In 1942, shipowners who had lost ships (either as a casualty of war or requisitioned by the Government) during the war, were able to buy ships built for the Government. Such ships were then managed by the shipowner on behalf of the Ministry of War Transport, until the end of the war. Tramps and colliers built before 1942 were sold on in this way, although some smaller ships remained unsold.[11]

Empire ships were also transferred to the representatives of governments of countries that had been invaded by Germany, in recognition of the losses suffered by the fleets of Britain's allies.[11]

Ships transferred to other governments

Ten Empire ships and one Ocean type American tramp, Ocean Veteran, as well as a number of Liberty type ships were transferred to Belgium between the years 1941-1943.[11]

Twenty-nine Empire ships were transferred or built for the Netherlands and several American built ships including Ocean Athlete, Ocean Merchant and Ocean Victory were also transferred.[11]

  • Transferred in 1942: Empire Boy, Empire Deep, Empire Halley, Empire Mavis, Empire Penguin, Empire Raleigh, Empire Rennie, Empire Robin and Empire Trust
  • Transferred in 1943: Empire Courage, Empire Dyke, Empire Ford, Empire Fortune, Empire Galliard, Empire Hazlitt, Empire Iseult, Empire Reynard, Empire River, Empire Ruskin, Empire Sidney, Empire Sound, Empire Spray and Empire Toiler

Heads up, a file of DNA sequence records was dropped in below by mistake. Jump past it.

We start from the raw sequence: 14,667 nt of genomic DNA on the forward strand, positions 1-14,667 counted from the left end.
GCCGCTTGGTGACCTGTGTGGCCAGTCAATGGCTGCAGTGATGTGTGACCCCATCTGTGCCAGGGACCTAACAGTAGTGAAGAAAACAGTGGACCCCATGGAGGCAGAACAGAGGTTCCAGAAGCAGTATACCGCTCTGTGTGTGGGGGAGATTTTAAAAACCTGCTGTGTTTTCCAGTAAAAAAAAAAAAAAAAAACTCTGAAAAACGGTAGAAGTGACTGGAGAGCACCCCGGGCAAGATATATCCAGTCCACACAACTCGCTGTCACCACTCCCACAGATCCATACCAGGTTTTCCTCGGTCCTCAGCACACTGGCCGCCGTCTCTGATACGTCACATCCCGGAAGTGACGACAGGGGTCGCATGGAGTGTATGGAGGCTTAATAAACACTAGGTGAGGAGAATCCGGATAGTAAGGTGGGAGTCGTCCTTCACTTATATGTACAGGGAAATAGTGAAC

• Transferred in 1944: Empire Kamal and Empire Fletcher
  • Transferred in 1945: Empire Ribble
  • Transferred in 1946: Empire Concrete, Empire Condee, Empire Convoy, Empire Lily

Twenty-four Empire ships were purchased by the French Government after liberation in 1945. All were transferred in 1945-46. Empire Gala and Empire Jupiter were later placed with the Gouvernement Generale de L'Indo-Chine, along with 10 Park-type Canadian-built ships.[11]

Nineteen Empire ships were transferred to the Norwegian Government in 1941-1942.[11]

More were transferred to the Norwegian Government in 1946.

Three Empire ships and a number of American ships were built or transferred to the Polish Government in 1942-1943.[11]

  • Transferred in 1942: Empire Builder and Empire Reamer
  • Transferred in 1943: Empire Hunter

A number of Empire ships were transferred to the Soviet Union during and after the war.

Transferred in 1944: Empire Nigel